incremental development:
A process for creating programs by writing a few lines at a time, compiling, and testing.
A placeholder for an incomplete method so that the class will compile.
Code that is used during program development but is not part of the final version.

4.11  Exercises

The code for this chapter is in the ch04 directory of ThinkJavaCode2. See page ?? for instructions on how to download the repository. Before you start the exercises, we recommend that you compile and run the examples.

If you have not already read Appendix A.4, now might be a good time. It describes an efficient way to test programs that take input from the user and display specific output.

Exercise 1  

The purpose of this exercise is to take code from a previous exercise and redesign it as a method that takes parameters. Start with a working solution to Exercise 2.

  1. Write a method called printAmerican that takes the day, date, month, and year as parameters and displays them in American format.
  2. Test your method by invoking it from main and passing appropriate arguments. The output should look something like this (except the date might be different):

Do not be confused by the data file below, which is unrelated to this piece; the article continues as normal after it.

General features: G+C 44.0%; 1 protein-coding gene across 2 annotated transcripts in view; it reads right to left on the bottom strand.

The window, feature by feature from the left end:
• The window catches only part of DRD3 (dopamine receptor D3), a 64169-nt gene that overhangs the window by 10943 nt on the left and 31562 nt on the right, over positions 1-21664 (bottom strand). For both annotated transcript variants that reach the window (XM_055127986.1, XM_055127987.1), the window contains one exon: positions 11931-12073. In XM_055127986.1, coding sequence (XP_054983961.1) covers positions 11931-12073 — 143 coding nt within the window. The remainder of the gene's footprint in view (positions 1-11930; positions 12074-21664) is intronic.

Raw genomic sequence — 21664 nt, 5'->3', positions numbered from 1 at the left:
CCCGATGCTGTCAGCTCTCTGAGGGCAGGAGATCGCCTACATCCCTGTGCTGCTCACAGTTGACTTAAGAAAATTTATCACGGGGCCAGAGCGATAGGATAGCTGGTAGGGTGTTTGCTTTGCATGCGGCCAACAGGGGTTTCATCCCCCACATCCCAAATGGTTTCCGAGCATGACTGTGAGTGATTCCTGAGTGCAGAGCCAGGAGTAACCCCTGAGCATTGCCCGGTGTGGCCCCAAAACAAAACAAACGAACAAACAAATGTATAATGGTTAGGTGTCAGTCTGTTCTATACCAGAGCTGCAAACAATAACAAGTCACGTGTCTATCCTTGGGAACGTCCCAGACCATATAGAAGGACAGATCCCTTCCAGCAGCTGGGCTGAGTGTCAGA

Monday, July 22, 2019
  3. Once you have debugged printAmerican, write another method called printEuropean that displays the date in European format.

Exercise 2  

This exercise reviews the flow of execution through a program with multiple methods. Read the following code and answer the questions:

public static void main(String[] args) { zippo("rattle", 13); }
public static void baffle(String blimp) { System.out.println(blimp); zippo("ping", -5); }
public static void zippo(String quince, int flag) { if (flag < 0) { System.out.println(quince + " zoop"); } else { System.out.println("ik"); baffle(quince); System.out.println("boo-wa-ha-ha"); } }